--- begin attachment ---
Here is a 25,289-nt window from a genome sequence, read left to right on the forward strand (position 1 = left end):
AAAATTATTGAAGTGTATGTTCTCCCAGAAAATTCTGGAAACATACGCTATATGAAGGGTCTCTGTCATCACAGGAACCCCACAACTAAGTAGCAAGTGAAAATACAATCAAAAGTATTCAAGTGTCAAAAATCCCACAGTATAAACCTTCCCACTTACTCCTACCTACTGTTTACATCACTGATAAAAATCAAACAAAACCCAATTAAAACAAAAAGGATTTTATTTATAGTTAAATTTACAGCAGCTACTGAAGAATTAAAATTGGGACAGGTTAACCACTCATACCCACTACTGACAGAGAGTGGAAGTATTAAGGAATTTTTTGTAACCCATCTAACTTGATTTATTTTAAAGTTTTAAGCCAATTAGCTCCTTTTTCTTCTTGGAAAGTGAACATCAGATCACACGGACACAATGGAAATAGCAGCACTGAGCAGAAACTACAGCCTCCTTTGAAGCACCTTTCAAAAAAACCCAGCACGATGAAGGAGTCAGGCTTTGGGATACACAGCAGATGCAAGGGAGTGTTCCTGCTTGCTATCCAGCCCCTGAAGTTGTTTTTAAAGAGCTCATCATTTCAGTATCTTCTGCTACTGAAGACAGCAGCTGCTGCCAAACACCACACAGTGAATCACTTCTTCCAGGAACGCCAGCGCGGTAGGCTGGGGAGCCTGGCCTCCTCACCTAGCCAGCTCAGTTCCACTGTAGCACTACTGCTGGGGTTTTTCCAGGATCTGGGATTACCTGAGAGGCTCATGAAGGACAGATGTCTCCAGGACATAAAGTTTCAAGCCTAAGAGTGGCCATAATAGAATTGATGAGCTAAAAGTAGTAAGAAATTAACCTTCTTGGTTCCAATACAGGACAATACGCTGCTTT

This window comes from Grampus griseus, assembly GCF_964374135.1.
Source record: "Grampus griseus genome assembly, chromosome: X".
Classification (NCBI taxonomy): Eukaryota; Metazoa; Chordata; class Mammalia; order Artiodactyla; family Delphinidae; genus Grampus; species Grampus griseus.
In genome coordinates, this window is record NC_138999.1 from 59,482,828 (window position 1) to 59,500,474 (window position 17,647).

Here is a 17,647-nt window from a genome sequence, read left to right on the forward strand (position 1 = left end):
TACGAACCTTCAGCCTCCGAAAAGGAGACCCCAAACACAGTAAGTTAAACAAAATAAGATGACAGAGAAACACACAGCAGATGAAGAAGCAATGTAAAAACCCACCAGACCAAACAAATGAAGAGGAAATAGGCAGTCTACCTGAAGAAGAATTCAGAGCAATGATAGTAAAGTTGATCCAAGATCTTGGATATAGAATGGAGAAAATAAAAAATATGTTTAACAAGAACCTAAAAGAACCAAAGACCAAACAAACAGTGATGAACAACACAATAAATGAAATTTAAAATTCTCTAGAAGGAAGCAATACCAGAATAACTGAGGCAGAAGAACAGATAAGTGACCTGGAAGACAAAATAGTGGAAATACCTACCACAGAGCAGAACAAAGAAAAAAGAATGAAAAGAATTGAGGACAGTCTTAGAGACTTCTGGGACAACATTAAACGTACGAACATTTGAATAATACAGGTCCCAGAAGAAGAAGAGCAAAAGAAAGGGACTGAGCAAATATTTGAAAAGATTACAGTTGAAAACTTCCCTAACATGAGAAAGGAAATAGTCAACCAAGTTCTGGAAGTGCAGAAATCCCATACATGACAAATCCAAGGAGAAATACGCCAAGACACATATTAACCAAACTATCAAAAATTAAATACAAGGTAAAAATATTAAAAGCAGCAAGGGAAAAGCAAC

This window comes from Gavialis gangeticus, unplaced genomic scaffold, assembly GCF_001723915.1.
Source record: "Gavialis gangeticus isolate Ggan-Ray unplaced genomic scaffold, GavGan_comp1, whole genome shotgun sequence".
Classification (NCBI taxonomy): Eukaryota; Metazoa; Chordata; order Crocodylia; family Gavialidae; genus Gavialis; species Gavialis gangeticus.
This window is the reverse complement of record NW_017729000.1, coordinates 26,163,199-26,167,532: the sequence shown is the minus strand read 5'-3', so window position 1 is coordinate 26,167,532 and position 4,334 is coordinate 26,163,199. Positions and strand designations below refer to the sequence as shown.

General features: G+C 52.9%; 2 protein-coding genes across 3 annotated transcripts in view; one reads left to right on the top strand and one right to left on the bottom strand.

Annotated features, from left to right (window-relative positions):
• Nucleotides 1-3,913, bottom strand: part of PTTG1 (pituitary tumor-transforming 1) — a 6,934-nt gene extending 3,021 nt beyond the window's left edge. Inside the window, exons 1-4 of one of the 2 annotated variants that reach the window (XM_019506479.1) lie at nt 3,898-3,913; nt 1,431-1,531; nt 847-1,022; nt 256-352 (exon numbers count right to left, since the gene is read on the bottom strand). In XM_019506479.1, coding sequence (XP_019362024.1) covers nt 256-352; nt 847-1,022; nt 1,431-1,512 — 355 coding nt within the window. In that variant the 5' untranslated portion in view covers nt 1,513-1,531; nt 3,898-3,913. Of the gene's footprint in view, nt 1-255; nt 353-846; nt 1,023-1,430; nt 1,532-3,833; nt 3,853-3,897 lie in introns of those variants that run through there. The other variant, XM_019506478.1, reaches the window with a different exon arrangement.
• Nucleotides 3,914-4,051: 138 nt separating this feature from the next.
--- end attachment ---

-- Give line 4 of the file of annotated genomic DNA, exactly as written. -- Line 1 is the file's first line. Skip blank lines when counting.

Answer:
Source record: "Grampus griseus genome assembly, chromosome: X".